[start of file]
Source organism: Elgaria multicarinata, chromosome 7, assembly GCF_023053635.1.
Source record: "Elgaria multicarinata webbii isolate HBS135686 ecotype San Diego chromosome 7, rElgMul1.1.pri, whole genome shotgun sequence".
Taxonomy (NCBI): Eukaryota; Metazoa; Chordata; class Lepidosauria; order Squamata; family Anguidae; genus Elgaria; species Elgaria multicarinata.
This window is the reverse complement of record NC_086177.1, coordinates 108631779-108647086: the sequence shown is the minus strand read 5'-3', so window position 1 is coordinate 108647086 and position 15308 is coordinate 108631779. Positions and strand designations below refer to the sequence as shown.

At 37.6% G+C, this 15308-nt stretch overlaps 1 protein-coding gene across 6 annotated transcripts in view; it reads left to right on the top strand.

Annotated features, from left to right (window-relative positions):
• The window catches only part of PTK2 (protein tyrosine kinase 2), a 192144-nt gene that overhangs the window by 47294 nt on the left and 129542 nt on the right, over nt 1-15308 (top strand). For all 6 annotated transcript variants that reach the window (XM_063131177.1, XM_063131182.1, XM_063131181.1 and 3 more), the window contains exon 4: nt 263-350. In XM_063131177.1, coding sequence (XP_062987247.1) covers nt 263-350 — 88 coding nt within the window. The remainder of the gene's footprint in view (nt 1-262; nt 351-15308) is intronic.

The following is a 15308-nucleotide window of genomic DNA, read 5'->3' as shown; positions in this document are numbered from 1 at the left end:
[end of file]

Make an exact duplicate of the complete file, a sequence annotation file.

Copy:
Source organism: Elgaria multicarinata, chromosome 7, assembly GCF_023053635.1.
Source record: "Elgaria multicarinata webbii isolate HBS135686 ecotype San Diego chromosome 7, rElgMul1.1.pri, whole genome shotgun sequence".
Taxonomy (NCBI): Eukaryota; Metazoa; Chordata; class Lepidosauria; order Squamata; family Anguidae; genus Elgaria; species Elgaria multicarinata.
This window is the reverse complement of record NC_086177.1, coordinates 108631779-108647086: the sequence shown is the minus strand read 5'-3', so window position 1 is coordinate 108647086 and position 15308 is coordinate 108631779. Positions and strand designations below refer to the sequence as shown.

At 37.6% G+C, this 15308-nt stretch overlaps 1 protein-coding gene across 6 annotated transcripts in view; it reads left to right on the top strand.

Annotated features, from left to right (window-relative positions):
• The window catches only part of PTK2 (protein tyrosine kinase 2), a 192144-nt gene that overhangs the window by 47294 nt on the left and 129542 nt on the right, over nt 1-15308 (top strand). For all 6 annotated transcript variants that reach the window (XM_063131177.1, XM_063131182.1, XM_063131181.1 and 3 more), the window contains exon 4: nt 263-350. In XM_063131177.1, coding sequence (XP_062987247.1) covers nt 263-350 — 88 coding nt within the window. The remainder of the gene's footprint in view (nt 1-262; nt 351-15308) is intronic.

The following is a 15308-nucleotide window of genomic DNA, read 5'->3' as shown; positions in this document are numbered from 1 at the left end: